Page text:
An accurate definition of the term has been an apparent stumbling block in the academic community, as the recent debate on the subject in the Internet discussion list Mediev-l demonstrates. For almost a month Medieval scholars wrote back and forth about the virtues and the drawbacks of the terms, with the majority lining up on the drawback side. As a basic and simple definition one may assume that feudalism exists in a society with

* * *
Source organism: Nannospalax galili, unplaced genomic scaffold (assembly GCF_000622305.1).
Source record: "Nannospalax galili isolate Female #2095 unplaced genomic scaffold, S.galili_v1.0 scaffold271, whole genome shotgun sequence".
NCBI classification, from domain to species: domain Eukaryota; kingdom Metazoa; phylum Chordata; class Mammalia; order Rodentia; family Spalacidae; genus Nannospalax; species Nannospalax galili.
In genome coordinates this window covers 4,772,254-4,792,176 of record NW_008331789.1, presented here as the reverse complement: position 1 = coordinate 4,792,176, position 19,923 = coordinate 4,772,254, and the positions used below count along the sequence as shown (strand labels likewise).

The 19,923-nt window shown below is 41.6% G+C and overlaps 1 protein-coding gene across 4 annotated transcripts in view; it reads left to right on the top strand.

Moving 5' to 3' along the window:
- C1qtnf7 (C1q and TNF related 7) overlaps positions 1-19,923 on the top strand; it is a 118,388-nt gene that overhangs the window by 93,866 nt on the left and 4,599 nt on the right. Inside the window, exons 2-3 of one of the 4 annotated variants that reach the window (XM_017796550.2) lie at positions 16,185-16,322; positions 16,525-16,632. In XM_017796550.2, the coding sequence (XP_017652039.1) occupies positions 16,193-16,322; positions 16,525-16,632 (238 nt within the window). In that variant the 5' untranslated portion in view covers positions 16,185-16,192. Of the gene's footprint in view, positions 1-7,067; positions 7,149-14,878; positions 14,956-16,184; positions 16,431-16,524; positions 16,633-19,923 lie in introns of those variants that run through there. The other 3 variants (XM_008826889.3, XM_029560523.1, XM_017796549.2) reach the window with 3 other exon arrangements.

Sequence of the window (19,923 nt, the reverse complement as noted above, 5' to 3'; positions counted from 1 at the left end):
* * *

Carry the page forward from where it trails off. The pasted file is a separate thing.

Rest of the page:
1) extremely strong ties of personal dependence,
2) a strong military class at the top of the social structure,
3) hierarchical systems of land rights based on
4) a breakup of central authority, with State powers distributed to powerful men (usually) in control
of large areas of land,
5) a body of institutions used to create and enforce
the ties of dependence.
The first 'modern' historian to tackle the term was F.W. Maitland. Maitland was an historian of medieval law, in the last quarter of the nineteenth century, at Cambridge... [continues]
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